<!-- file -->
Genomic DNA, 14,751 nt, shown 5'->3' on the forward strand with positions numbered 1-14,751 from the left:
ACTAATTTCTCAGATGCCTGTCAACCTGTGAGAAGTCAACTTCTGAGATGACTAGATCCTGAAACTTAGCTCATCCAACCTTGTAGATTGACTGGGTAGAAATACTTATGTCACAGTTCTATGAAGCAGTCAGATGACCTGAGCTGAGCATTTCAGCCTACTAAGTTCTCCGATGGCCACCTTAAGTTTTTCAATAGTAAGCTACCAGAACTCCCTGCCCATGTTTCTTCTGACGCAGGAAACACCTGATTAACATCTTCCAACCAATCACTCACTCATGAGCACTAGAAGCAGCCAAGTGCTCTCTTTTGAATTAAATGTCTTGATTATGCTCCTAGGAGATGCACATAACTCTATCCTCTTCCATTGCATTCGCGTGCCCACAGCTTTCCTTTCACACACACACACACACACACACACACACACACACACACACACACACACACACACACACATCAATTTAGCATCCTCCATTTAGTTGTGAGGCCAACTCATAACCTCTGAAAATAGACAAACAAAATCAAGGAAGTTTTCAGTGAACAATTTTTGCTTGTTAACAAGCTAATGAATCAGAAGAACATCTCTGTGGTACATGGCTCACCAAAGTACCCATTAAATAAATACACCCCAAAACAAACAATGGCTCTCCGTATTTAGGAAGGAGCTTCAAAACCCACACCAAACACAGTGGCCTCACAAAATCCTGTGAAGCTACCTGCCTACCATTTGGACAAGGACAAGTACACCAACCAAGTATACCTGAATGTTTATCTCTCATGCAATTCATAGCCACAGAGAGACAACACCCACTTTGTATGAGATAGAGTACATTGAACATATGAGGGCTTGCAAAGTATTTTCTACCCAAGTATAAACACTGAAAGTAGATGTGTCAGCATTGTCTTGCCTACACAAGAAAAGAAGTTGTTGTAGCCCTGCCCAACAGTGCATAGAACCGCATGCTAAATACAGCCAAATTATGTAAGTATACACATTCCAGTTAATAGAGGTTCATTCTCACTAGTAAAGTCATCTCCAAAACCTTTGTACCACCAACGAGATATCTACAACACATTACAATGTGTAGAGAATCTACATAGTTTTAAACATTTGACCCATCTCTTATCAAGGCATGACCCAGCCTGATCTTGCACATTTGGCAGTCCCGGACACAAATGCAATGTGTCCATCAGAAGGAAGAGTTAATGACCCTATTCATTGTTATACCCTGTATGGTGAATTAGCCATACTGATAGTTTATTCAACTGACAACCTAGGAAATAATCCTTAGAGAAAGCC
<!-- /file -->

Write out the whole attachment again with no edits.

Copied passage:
Genomic DNA, 14,751 nt, shown 5'->3' on the forward strand with positions numbered 1-14,751 from the left:
ACTAATTTCTCAGATGCCTGTCAACCTGTGAGAAGTCAACTTCTGAGATGACTAGATCCTGAAACTTAGCTCATCCAACCTTGTAGATTGACTGGGTAGAAATACTTATGTCACAGTTCTATGAAGCAGTCAGATGACCTGAGCTGAGCATTTCAGCCTACTAAGTTCTCCGATGGCCACCTTAAGTTTTTCAATAGTAAGCTACCAGAACTCCCTGCCCATGTTTCTTCTGACGCAGGAAACACCTGATTAACATCTTCCAACCAATCACTCACTCATGAGCACTAGAAGCAGCCAAGTGCTCTCTTTTGAATTAAATGTCTTGATTATGCTCCTAGGAGATGCACATAACTCTATCCTCTTCCATTGCATTCGCGTGCCCACAGCTTTCCTTTCACACACACACACACACACACACACACACACACACACACACACACACACACACACACACATCAATTTAGCATCCTCCATTTAGTTGTGAGGCCAACTCATAACCTCTGAAAATAGACAAACAAAATCAAGGAAGTTTTCAGTGAACAATTTTTGCTTGTTAACAAGCTAATGAATCAGAAGAACATCTCTGTGGTACATGGCTCACCAAAGTACCCATTAAATAAATACACCCCAAAACAAACAATGGCTCTCCGTATTTAGGAAGGAGCTTCAAAACCCACACCAAACACAGTGGCCTCACAAAATCCTGTGAAGCTACCTGCCTACCATTTGGACAAGGACAAGTACACCAACCAAGTATACCTGAATGTTTATCTCTCATGCAATTCATAGCCACAGAGAGACAACACCCACTTTGTATGAGATAGAGTACATTGAACATATGAGGGCTTGCAAAGTATTTTCTACCCAAGTATAAACACTGAAAGTAGATGTGTCAGCATTGTCTTGCCTACACAAGAAAAGAAGTTGTTGTAGCCCTGCCCAACAGTGCATAGAACCGCATGCTAAATACAGCCAAATTATGTAAGTATACACATTCCAGTTAATAGAGGTTCATTCTCACTAGTAAAGTCATCTCCAAAACCTTTGTACCACCAACGAGATATCTACAACACATTACAATGTGTAGAGAATCTACATAGTTTTAAACATTTGACCCATCTCTTATCAAGGCATGACCCAGCCTGATCTTGCACATTTGGCAGTCCCGGACACAAATGCAATGTGTCCATCAGAAGGAAGAGTTAATGACCCTATTCATTGTTATACCCTGTATGGTGAATTAGCCATACTGATAGTTTATTCAACTGACAACCTAGGAAATAATCCTTAGAGAAAGCC